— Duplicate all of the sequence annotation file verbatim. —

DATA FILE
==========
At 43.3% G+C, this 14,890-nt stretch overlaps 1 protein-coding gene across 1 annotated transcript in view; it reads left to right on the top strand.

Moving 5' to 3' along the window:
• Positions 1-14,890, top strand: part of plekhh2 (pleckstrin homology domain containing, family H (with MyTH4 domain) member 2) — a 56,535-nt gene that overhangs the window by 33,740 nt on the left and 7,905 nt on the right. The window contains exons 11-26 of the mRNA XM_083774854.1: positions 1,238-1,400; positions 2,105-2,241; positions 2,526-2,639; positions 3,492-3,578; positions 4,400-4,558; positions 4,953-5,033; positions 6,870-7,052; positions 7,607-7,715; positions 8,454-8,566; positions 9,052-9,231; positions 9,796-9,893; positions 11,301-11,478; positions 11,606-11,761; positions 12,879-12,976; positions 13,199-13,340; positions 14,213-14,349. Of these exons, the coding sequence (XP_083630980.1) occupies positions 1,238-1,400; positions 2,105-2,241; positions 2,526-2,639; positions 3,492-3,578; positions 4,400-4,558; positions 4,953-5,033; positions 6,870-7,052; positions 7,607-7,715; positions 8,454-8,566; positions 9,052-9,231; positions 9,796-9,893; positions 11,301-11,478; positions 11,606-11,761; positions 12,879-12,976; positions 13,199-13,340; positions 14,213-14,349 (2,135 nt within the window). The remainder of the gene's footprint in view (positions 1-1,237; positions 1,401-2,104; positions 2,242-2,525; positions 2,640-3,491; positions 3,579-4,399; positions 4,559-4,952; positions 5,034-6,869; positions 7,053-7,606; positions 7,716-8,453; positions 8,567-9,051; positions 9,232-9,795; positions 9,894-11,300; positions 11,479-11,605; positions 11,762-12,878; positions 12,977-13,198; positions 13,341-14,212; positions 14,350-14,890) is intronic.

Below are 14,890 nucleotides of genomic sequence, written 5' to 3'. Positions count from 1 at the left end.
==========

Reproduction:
At 43.3% G+C, this 14,890-nt stretch overlaps 1 protein-coding gene across 1 annotated transcript in view; it reads left to right on the top strand.

Moving 5' to 3' along the window:
• Positions 1-14,890, top strand: part of plekhh2 (pleckstrin homology domain containing, family H (with MyTH4 domain) member 2) — a 56,535-nt gene that overhangs the window by 33,740 nt on the left and 7,905 nt on the right. The window contains exons 11-26 of the mRNA XM_083774854.1: positions 1,238-1,400; positions 2,105-2,241; positions 2,526-2,639; positions 3,492-3,578; positions 4,400-4,558; positions 4,953-5,033; positions 6,870-7,052; positions 7,607-7,715; positions 8,454-8,566; positions 9,052-9,231; positions 9,796-9,893; positions 11,301-11,478; positions 11,606-11,761; positions 12,879-12,976; positions 13,199-13,340; positions 14,213-14,349. Of these exons, the coding sequence (XP_083630980.1) occupies positions 1,238-1,400; positions 2,105-2,241; positions 2,526-2,639; positions 3,492-3,578; positions 4,400-4,558; positions 4,953-5,033; positions 6,870-7,052; positions 7,607-7,715; positions 8,454-8,566; positions 9,052-9,231; positions 9,796-9,893; positions 11,301-11,478; positions 11,606-11,761; positions 12,879-12,976; positions 13,199-13,340; positions 14,213-14,349 (2,135 nt within the window). The remainder of the gene's footprint in view (positions 1-1,237; positions 1,401-2,104; positions 2,242-2,525; positions 2,640-3,491; positions 3,579-4,399; positions 4,559-4,952; positions 5,034-6,869; positions 7,053-7,606; positions 7,716-8,453; positions 8,567-9,051; positions 9,232-9,795; positions 9,894-11,300; positions 11,479-11,605; positions 11,762-12,878; positions 12,977-13,198; positions 13,341-14,212; positions 14,350-14,890) is intronic.

Below are 14,890 nucleotides of genomic sequence, written 5' to 3'. Positions count from 1 at the left end.